Clean headlamps whenever a break is taken during darkness.
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Old 11th October 2017, 01:55   #28
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Default Re: Physical & Mental preparation for a long distance drive

I for one love roadtrips. Have transversed most of North India either for work or for leisure. A few years back, I had a client in Chandigarh, which meant 2-3 trips to that city in a month. That time, most of the route was under construction and it used to take 6 or even 7 hours sometimes to cover 250 kms. Once the highway was complete, I did a lot more trips to the city at a normal pace and easily covered the distance under 4 hours which included one tea/coffee/sutta break. I even did to and fro in one day, which meant 500 kms of highway driving, plus around 60-70 kms of city driving and working also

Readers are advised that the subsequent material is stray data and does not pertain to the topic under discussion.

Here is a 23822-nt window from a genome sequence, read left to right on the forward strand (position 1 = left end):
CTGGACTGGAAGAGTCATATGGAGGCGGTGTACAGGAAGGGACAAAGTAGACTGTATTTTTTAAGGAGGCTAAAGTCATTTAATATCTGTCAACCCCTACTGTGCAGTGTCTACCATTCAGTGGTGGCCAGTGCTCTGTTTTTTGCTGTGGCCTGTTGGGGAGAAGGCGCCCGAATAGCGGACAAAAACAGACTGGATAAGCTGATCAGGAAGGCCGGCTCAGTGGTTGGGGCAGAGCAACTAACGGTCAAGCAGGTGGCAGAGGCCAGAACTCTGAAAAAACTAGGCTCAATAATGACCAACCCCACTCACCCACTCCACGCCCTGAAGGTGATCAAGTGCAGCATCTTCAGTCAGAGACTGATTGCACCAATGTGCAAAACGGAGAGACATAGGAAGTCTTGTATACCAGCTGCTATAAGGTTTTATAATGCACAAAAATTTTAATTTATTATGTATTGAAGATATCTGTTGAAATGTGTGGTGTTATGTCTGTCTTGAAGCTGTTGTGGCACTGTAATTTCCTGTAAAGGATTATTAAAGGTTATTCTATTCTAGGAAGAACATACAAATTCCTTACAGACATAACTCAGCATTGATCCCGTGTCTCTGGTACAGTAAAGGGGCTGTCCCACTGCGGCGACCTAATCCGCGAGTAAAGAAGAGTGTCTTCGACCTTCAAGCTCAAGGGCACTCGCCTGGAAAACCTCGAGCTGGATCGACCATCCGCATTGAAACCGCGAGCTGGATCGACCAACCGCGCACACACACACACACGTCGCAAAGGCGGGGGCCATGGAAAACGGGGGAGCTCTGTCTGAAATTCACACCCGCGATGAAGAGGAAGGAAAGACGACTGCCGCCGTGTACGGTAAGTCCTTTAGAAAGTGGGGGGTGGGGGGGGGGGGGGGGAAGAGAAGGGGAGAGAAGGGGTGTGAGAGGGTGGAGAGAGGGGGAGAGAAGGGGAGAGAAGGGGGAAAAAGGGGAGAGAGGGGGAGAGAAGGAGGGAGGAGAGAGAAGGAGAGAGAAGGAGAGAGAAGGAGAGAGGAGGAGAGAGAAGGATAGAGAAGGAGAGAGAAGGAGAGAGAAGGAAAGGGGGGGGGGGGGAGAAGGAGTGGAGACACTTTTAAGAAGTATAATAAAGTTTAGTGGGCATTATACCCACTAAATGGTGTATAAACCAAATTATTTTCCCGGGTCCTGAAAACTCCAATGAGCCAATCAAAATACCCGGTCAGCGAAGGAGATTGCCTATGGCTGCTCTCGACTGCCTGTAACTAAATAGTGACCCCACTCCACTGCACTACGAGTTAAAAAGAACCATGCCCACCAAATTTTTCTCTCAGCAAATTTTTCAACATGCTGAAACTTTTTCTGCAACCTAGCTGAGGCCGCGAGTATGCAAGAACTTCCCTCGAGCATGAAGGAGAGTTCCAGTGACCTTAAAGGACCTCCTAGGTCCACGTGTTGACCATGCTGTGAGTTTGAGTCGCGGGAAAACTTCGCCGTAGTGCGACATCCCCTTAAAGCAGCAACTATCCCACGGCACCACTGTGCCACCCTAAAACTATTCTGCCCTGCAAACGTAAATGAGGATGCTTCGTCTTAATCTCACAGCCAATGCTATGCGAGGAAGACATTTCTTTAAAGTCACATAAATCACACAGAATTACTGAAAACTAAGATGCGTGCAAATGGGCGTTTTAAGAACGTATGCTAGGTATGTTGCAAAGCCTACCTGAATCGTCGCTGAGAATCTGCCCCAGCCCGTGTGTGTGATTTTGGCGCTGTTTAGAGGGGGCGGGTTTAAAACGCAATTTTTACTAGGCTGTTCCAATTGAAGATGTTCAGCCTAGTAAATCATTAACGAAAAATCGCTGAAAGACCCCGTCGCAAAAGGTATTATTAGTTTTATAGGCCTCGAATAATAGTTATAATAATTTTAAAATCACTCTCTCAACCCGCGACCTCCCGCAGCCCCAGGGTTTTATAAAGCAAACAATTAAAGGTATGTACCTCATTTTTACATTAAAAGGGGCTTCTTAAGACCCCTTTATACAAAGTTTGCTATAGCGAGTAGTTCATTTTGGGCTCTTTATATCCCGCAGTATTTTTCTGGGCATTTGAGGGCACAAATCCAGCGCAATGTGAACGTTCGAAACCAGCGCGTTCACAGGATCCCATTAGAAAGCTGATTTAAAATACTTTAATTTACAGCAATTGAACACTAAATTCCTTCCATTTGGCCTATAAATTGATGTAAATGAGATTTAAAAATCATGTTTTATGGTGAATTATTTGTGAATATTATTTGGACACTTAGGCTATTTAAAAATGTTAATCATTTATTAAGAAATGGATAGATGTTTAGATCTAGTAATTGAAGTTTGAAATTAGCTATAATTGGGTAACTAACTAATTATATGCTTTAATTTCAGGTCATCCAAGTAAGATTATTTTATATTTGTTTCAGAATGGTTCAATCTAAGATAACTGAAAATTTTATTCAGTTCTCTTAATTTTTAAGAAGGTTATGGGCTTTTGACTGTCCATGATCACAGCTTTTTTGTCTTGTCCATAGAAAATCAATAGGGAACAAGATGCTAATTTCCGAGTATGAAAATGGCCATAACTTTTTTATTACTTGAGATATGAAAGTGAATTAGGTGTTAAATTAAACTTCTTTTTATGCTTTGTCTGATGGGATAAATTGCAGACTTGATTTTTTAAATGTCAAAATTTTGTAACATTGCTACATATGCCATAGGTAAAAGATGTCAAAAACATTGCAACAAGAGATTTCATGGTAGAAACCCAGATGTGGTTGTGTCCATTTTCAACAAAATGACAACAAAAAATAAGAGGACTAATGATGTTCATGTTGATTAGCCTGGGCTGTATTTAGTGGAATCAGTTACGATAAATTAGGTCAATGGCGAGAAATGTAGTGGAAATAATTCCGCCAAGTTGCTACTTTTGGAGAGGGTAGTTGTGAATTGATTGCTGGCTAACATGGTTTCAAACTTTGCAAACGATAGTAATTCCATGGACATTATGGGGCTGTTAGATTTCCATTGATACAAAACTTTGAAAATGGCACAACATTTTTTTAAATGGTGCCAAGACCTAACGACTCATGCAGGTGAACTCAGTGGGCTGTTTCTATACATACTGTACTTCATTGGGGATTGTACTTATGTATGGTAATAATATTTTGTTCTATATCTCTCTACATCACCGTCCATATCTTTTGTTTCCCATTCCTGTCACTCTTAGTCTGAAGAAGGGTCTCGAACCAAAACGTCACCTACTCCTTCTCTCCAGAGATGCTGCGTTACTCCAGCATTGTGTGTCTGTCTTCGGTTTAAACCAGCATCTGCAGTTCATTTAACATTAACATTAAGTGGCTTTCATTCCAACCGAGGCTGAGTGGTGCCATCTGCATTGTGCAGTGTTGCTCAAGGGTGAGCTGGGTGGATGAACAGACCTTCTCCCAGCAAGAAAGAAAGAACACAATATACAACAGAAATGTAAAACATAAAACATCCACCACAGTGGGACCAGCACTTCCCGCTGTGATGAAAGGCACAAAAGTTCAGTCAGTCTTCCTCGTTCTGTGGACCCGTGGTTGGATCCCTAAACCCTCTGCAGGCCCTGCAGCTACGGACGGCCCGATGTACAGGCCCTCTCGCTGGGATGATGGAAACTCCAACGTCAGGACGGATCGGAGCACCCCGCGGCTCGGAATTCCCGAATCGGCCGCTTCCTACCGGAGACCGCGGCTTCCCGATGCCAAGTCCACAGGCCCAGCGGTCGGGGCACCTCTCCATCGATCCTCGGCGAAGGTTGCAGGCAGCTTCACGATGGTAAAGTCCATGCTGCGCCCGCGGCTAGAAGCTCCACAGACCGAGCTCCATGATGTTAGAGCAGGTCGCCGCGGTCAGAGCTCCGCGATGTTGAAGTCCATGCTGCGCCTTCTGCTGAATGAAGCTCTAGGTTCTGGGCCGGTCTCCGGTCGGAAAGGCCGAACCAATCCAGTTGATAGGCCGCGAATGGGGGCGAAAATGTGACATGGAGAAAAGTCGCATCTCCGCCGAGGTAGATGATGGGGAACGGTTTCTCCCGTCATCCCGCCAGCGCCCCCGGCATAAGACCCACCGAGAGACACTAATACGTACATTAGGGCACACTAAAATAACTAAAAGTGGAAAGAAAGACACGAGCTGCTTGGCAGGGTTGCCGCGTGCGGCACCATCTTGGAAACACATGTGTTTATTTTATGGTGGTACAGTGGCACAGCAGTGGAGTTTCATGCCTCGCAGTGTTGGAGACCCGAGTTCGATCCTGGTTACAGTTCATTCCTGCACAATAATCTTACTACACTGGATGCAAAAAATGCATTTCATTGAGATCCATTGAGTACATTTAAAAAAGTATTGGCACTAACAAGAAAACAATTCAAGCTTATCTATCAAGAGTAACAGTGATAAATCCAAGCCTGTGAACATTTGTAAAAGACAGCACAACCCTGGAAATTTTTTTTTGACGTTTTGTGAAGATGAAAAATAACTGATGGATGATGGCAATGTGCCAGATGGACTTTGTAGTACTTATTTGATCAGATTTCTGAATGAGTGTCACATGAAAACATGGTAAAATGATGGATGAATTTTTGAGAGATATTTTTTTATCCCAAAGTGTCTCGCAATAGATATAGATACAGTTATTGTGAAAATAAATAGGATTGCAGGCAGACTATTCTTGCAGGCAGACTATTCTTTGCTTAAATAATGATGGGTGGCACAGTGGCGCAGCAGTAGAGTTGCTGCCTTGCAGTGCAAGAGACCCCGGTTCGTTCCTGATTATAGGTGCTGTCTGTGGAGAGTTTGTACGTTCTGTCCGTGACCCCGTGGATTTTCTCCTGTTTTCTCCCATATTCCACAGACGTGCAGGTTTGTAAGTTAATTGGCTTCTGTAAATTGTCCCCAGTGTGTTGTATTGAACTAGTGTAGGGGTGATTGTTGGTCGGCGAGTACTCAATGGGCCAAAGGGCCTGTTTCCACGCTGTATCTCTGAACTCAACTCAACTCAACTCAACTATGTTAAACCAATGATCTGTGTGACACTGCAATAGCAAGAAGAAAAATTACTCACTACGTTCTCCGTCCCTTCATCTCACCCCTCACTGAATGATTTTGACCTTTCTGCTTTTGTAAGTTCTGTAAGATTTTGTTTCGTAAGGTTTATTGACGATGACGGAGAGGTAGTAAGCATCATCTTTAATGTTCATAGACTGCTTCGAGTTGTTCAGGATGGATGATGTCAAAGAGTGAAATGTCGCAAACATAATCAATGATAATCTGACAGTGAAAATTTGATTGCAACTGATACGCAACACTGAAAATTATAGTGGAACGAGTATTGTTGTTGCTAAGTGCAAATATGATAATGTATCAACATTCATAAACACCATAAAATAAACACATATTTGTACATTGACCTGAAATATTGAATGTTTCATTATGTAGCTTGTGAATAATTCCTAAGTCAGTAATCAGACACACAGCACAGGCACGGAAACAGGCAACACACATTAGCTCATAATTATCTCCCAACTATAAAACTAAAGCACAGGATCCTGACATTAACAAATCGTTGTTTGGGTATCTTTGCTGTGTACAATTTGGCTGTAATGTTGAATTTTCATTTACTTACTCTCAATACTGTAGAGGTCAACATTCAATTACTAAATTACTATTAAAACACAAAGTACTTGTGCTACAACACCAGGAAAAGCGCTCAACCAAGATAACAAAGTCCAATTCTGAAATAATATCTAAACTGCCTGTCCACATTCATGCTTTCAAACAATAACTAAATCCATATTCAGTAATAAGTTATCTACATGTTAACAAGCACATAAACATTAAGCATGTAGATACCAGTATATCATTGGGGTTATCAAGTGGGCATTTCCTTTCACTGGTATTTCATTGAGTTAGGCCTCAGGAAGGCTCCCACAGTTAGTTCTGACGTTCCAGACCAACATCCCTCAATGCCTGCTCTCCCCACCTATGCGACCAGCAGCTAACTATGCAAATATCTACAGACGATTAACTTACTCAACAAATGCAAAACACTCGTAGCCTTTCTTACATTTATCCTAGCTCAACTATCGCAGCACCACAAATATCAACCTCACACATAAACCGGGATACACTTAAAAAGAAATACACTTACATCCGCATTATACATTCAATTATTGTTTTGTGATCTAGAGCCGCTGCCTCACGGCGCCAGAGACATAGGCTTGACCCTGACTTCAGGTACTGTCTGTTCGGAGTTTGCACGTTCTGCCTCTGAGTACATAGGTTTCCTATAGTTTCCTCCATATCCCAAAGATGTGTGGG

In the last few years, the thirst for roadtrips to the himalayas has increased and I have gotten very comfortable doing long distance drives. The actual distance of these drives has been less compared to highways (500-600 kms) but the drives have easily been about 15-20 hrs of me being the only person behind the wheel. Few years back, I did Delhi- Kasol in 16 hrs (being a weekend) where we started at 11 PM and reached at 3 PM next day and I was okay next evening also. That gave me the confidence to undertake more such drives. More recently I drove to Spiti and did a 20 hr haul from Delhi to Tapri (near Sarahan in Himachal Pradesh). Next was a trip from Delhi to Tirthan via Jalori Pass which also took 19-20 hrs. More recently, I did Delhi to Tosh in 18 hrs (long weekend woes) and now I can say I have gotten very comfortable with these kind of long hauls. There is a certain routine which I try to stick to in order to do a hassle free journey: